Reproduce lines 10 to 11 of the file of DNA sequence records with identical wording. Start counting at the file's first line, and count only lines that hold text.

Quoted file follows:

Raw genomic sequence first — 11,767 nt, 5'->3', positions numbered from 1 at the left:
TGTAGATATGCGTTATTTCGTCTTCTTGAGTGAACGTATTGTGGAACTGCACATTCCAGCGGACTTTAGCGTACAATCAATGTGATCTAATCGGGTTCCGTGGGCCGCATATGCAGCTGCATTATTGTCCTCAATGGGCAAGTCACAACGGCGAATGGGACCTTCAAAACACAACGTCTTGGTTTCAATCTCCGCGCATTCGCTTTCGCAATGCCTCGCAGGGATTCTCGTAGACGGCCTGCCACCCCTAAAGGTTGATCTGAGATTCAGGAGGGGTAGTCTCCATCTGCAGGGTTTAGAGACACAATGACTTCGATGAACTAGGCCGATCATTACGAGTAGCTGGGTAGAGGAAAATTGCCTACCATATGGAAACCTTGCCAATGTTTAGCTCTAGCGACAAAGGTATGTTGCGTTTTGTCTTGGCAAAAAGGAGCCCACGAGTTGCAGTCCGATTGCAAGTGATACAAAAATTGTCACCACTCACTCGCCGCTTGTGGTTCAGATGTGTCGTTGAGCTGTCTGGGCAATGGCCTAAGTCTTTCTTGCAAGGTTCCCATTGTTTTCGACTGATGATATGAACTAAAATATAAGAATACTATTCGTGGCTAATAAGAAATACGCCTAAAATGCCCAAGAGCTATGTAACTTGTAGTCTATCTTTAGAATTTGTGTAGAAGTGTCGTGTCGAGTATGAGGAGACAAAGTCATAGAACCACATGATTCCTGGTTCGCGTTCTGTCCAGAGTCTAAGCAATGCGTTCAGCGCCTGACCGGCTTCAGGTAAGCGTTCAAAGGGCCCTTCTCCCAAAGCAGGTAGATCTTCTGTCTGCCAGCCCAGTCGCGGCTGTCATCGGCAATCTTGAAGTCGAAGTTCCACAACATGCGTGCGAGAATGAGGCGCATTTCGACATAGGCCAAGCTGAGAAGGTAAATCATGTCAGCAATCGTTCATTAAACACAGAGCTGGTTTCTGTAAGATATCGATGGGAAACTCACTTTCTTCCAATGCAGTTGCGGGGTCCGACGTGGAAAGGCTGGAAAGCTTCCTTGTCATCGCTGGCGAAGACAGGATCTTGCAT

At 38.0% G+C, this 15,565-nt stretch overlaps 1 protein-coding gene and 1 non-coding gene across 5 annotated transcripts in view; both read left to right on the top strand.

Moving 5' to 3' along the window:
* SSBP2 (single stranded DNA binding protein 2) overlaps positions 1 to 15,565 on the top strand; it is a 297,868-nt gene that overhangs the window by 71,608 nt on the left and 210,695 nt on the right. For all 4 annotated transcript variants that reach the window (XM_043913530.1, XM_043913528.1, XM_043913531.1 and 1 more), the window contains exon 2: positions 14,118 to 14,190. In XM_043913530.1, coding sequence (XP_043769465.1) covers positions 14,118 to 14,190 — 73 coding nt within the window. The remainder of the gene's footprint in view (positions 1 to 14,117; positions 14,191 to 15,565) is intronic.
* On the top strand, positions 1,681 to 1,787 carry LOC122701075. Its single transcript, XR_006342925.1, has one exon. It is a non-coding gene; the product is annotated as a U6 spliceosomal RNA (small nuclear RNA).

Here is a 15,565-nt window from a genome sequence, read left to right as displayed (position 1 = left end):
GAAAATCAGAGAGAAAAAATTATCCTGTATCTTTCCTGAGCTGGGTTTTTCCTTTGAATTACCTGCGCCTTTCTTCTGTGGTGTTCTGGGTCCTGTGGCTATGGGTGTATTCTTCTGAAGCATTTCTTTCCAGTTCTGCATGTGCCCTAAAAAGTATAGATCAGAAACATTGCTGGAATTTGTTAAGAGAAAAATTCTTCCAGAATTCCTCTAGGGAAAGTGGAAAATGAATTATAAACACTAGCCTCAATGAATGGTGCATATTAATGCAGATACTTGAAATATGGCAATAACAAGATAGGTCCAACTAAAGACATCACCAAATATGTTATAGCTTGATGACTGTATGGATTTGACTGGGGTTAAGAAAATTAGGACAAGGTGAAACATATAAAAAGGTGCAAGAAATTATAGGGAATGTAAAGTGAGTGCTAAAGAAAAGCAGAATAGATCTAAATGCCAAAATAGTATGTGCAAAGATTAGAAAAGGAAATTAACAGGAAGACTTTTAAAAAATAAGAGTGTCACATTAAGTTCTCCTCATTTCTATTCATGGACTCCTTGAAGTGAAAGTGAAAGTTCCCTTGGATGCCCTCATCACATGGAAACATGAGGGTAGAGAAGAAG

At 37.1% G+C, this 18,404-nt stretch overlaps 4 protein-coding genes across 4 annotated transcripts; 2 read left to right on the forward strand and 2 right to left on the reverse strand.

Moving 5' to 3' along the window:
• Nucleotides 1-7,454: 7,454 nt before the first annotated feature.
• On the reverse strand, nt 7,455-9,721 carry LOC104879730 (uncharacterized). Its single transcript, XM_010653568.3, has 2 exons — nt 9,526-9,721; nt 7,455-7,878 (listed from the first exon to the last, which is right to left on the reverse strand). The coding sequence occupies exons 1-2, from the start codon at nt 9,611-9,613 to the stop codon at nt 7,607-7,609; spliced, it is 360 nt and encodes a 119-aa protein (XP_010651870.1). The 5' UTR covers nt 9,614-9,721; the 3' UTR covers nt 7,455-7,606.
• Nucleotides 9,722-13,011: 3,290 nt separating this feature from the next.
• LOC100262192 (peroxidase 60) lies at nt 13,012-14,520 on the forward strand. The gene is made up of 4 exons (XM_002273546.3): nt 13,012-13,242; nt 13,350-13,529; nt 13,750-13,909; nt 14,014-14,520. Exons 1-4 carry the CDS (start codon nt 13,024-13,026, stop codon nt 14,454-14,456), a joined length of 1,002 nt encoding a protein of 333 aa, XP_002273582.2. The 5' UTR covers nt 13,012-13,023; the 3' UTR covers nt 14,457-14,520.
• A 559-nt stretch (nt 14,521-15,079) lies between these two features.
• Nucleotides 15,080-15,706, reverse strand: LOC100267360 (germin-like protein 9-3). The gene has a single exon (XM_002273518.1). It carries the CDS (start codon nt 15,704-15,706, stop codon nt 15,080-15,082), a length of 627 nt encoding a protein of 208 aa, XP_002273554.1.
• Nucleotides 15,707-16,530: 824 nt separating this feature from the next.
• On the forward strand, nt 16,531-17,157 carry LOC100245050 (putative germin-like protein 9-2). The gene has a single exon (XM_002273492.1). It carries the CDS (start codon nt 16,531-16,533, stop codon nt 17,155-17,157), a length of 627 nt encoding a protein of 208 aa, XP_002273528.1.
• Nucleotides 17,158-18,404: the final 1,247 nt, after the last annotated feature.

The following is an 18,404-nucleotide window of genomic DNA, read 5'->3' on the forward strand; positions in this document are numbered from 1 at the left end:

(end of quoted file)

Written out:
Moving 5' to 3' along the window:
• Nucleotides 1-7,454: 7,454 nt before the first annotated feature.